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How Can Divorce Impact Your Retirement?

How Can Divorce Impact Your Retirement?

| February 07, 2021
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You have been saving for your retirement with your spouse and then either you or them determine that you need a divorce.

What happens next?

That balanced plan between both of your assets that may have included his/her pension plan and healthcare benefits is no longer valid.

This can be a huge issue for some, but understanding your situation and how a divorce can affect your plans is the first step to taking action to protect your dream retirement.

Did you know that the average divorce costs upwards of $10,000 in Michigan? 

It's expensive.

Not to mention setting up two homes and any child or spousal support.

On Your Own

Now that you are on your own or headed that direction, you need to be aware that everything that was joint is now yours alone to cover including:

  • healthcare insurance
  • rent or mortgage
  • utilities
  • groceries
  • dining out
  • home maintenance

Based on these items, you will most likely need more in retirement than you originally estimated. 

Be sure to take a look at a budget tool or even just an Excel or Google Sheet to calculate your income less expenses to better understand your financial situation.

Divorce and Your Assets

Divorce is expensive and you are splitting everything based on the state's divorce laws. Most of the time any retirement assets are split 50/50 and that could include things like pension funds, 401ks and IRAs to name a few.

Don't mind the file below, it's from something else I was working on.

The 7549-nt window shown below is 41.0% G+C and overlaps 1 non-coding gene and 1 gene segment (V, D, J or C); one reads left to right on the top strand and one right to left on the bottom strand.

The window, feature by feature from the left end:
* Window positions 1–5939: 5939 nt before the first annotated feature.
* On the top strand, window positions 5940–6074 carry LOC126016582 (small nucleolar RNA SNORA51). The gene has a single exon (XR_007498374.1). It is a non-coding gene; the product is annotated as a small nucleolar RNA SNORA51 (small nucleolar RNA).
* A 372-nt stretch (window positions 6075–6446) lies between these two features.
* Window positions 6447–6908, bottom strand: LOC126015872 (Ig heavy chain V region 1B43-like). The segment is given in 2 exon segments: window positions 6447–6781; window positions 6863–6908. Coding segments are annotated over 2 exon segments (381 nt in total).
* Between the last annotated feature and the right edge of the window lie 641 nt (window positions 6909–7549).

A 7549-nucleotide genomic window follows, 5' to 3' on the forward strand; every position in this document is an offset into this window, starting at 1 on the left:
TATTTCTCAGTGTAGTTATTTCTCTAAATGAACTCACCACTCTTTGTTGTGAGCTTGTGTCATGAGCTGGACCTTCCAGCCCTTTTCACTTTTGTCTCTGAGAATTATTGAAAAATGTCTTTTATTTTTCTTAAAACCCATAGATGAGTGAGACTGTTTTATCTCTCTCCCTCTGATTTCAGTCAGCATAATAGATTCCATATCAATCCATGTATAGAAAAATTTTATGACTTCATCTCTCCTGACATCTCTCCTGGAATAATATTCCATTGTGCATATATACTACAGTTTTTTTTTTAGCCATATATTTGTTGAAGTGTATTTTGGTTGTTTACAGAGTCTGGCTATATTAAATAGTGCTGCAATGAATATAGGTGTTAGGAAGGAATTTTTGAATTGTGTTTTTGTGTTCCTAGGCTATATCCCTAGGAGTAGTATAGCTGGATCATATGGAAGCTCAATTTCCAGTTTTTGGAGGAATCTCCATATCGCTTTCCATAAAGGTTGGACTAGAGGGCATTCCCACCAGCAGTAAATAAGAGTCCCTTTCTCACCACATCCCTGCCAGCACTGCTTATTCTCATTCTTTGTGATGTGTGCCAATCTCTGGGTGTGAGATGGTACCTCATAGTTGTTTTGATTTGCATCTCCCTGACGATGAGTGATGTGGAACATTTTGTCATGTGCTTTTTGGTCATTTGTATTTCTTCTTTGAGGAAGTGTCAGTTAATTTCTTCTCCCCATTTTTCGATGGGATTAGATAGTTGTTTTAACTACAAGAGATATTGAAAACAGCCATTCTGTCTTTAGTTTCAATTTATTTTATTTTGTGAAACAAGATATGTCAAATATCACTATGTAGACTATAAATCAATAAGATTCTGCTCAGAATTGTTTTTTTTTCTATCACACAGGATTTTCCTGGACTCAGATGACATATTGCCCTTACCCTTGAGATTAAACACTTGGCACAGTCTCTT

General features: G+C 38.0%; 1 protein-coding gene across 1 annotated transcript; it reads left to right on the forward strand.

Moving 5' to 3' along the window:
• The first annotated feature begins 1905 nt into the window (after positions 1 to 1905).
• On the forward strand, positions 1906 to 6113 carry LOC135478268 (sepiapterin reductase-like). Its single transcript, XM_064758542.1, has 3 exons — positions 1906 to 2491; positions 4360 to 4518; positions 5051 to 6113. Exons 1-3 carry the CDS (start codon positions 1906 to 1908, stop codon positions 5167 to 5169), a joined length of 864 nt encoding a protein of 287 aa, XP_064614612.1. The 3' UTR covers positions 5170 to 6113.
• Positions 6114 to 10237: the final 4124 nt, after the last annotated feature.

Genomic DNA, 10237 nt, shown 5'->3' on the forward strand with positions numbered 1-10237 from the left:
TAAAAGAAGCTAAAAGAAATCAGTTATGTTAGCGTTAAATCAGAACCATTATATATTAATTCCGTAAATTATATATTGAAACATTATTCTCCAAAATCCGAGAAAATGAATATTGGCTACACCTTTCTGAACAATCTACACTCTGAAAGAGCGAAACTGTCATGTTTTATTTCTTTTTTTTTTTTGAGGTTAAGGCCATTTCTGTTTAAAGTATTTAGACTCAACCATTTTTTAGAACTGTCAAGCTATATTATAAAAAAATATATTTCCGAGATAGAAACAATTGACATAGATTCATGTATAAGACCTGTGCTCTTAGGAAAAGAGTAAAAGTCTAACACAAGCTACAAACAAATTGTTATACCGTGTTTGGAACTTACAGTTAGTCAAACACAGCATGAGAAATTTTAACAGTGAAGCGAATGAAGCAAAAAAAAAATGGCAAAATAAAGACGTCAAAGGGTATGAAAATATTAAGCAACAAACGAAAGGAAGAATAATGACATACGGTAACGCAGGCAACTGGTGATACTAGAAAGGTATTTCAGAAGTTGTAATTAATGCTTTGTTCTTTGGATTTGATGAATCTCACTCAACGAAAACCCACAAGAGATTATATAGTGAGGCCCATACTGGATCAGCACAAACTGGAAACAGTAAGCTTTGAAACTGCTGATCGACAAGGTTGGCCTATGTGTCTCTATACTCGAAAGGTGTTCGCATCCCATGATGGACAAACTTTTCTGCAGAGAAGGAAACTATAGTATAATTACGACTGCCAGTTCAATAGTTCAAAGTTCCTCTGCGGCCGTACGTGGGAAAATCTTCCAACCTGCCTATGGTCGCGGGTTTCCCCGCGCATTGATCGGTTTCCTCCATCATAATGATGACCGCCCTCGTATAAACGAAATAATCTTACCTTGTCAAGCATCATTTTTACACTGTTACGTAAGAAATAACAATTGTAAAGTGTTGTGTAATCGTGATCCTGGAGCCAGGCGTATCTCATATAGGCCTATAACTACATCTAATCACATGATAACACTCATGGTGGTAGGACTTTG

Then there is your home. If you own a home with your spouse there are some agreements that can occur to allow one or the other of  you to stay in the home for many different reasons. This could complicate your retirement savings plan, so be sure to speak to a financial planner before entering into any agreements around your home.

Your expenses are now increasing. In addition to attorneys fees, you are now solely funding your living expenses and maybe those of your spouse and children. This can get expensive and you may not be able to save as much as you are used to.

Your Social Security Benefits

A married spouse, at age 62, can get their own Social Security benefits or fifty percent of their spouse's Social Security benefits at full retirement- whichever is greater.

That's a great benefit if you are a nonworking or lower wage earning partner.

This carries over if you are married for 10 years or longer and if you are not remarried. If you were married for less than 10 years or remarry then, this will no longer apply to you. Be sure to factor it into your planning.

Next Steps

There is a long list of items you need to complete at the end of your divorce proceeding including:

  • Change beneficiaries on life insurance
  • Change beneficiaries on retirement plans
  • Update your estate planning documents including medical power of attorney
  • Speak with a financial planner to discuss your strategy moving forward and estimate your new retirement needs and savings plan

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